Century Games: How to hire for a no-name company

In "cases' we share stories of our most interesting and complex challenges.

Invalid DateRead 4 min.

Century Games: How to hire for a no-name company

In "cases' we share stories of our most interesting and complex challenges.

Invalid DateRead 4 min.

Century Games

The company creates mobile educational games for people of all ages and skill levels. Our task is to build an art team of five in Kyiv: Art-director, UI/UX, a Concept Artist, and two Senior 2D-Animators.


We always immerse companies in how the HR brand works and help build that brand. Years of experience show that investments in employer branding always pay off in lower recruiting costs. These investments end up in a queue for every job position company opens.

The Century Game case is the reverse. Exactly zero people knew the company on the market. Well, not zero, we knew - but it didn't make it any easier. Century Game had no external communications on Ukrainian market - actually, no communications at all:

◾️ The website was built on Squarespace, has a poor structure, and lacks valuable information.

◾️ Twitter and Facebook exist, but not effective.

◾️ In the end, there are no mentions of company in the media.

But there is some good news:

◾️ Open and easy-going team. We felt that we can work together, chasing a common goal, and the effort will pay off.

◾️ The company was ready to pay above the market salaries - sometimes twice (x2) above.

◾️ The team approached candidates individually and was ready to discuss their needs and turn them into reality.

The job did not look easy, but when you meet a team that really cares about people, you feel the need and desire to do the best you possibly can.


Step 1: Discovery

The discovery phase is like a date between the company and the recruitment team. It takes time and the right questions to understand each other's traits, culture specifics, preferences, approach to decision-making, and "hell yeah / absolutely no" criteria.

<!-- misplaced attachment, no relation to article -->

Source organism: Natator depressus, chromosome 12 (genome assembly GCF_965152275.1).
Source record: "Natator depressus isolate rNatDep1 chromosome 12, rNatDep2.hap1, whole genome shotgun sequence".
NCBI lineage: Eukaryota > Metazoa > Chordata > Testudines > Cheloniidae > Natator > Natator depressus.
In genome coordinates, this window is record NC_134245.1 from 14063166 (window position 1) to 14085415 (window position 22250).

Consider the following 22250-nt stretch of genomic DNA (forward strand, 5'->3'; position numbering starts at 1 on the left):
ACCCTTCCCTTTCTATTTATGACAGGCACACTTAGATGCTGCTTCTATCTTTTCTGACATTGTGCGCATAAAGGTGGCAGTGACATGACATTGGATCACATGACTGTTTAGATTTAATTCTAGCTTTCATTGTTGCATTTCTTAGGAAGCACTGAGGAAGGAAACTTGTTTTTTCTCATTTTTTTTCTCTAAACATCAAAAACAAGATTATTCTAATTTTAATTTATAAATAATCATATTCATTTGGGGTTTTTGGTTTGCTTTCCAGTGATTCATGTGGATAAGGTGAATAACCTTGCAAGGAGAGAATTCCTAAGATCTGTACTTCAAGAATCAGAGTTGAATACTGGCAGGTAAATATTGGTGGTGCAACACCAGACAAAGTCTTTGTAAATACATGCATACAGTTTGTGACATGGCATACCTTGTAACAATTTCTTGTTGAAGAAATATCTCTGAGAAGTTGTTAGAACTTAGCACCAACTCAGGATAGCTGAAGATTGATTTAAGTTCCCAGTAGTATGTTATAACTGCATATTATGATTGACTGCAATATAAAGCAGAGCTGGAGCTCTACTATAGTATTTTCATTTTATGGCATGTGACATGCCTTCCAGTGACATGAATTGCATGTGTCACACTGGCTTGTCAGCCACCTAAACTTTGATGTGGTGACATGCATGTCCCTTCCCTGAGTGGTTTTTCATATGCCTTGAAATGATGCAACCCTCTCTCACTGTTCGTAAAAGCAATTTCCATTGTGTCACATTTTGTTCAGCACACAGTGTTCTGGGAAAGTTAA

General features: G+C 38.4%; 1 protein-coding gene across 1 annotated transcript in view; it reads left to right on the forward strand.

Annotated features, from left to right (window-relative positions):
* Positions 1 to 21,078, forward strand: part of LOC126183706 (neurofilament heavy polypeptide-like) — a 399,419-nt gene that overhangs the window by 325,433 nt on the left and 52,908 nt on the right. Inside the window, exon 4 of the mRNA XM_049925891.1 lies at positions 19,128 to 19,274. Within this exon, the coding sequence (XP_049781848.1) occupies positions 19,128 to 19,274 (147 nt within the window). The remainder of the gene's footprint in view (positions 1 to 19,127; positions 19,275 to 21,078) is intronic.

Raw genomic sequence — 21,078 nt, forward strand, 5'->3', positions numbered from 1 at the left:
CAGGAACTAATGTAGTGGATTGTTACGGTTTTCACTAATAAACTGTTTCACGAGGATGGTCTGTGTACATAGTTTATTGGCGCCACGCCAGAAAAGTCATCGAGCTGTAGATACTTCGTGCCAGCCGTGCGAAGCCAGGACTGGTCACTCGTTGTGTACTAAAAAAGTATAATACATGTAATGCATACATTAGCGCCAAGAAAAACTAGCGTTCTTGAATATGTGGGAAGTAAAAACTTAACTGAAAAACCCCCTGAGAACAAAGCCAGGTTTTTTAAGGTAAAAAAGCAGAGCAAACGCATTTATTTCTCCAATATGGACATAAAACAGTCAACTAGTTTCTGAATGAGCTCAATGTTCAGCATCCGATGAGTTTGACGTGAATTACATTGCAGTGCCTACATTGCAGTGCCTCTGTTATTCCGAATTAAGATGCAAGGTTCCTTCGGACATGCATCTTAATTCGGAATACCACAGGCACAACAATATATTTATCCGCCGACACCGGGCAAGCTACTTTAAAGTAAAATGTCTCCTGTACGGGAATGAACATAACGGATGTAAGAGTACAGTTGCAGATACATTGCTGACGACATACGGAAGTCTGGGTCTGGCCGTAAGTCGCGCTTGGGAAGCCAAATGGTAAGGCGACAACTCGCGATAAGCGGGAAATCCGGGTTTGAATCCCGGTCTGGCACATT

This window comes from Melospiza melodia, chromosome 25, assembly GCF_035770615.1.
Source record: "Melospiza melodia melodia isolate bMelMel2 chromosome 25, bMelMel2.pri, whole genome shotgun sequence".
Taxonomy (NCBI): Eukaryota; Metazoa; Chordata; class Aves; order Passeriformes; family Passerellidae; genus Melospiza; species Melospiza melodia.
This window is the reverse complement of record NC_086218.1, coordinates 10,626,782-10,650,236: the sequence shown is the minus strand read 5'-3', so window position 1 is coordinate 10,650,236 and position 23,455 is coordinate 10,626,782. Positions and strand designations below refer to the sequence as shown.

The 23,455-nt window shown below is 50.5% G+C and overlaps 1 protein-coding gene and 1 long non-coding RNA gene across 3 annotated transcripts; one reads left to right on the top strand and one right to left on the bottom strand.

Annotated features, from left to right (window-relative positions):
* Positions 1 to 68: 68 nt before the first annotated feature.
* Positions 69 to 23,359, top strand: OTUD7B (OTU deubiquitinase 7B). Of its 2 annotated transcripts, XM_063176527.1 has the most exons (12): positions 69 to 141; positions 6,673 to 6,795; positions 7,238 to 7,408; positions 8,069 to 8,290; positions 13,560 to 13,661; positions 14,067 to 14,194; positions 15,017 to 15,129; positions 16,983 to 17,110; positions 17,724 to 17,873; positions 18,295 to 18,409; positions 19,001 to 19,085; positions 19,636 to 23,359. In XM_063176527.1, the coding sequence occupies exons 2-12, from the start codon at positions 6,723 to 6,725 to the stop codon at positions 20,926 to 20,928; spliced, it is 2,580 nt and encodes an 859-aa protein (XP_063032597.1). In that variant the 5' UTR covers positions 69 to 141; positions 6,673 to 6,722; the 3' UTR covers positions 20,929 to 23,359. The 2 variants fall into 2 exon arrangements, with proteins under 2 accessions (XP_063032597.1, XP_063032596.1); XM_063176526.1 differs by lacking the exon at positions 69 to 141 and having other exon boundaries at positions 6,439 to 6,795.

Hiring art positions is complicated because you need to understand the style appropriate for the product. This may seem easy, but trust us - it's not. We passed the high-intensity course of an artistic "marine corpse", and learned to distinguish artists by their portfolios. At least, we thought that because everything became more brutal in a couple of days.

Step 2: Brainstorm and strategize

Hiring artists through traditional recruiting tools is like looking for a hipster coffee shop in a small city somewhere in the Poltava region — it may be there, and it may have good coffee, but you will spend too much time and effort looking for it. So we expanded the search tools — connecting Artstation and Behance so that the first communication step is not a CV but a portfolio.

Then, in a few days, we worked out the communication strategy and made the vacancies. The main problem, as we said, is that no one knows the company. So the posting had to be perfect. After all, we "sell" the company to candidates, not the other way around. Website and media will not be of help, so we, as hardcore salesmen, explained how incredible the team of Century Game is and how creative the work conditions are.

Step 3: Fail

Although we started with a portfolio, we failed at the first stage. The candidates fit all the criteria — values, character, culture, skills, portfolio — but didn't fit the company's art style.

At this stage, we understood how important it is and felt the art style of Century Game. With this new feeling, we went on the second round of searching.

Step 4: Changing the hiring process to succeed

We did our homework and rebuilt the hiring process:

  1. First, we check the portfolio and gather all of them in a single base.
  2. Next, we share it with the client, but with no detailed information on the candidates.
  3. We get feedback and analyze what worked and what did not.
  4. Then we create a base of candidates from the ones that suit the art style.
  5. With every feedback cycle, we knew better who was suitable and who was not.

These five steps helped us to build an effective filtering process, which accelerated us and made us more efficient.


It took us 4.5 months to gather the team, and the new team members fit into the company perfectly.

Based on successful hiring, the team decided to expand. But then, out of nowhere - COVID knocked on the door. And no matter how unpleasant this news was, it untied our hands because we started hiring a remote. Ultimately, it accelerated recruitment, and we closed many job positions faster.


🔥 During the entire cooperation, we hired 23 specialists and continued working on new vacancies.

🔥 The fastest vacancy to close was in 23 days (Senior 2D-Animator).

🔥 We submitted 244 candidates overall.

🔥 The maximum hiring delay was 19 days.

Our cooperation continues. We learned to feel what Century Game needs and increased the number of good designers in our base by several hundred people.

So if you have art job positions, you know who to contact.

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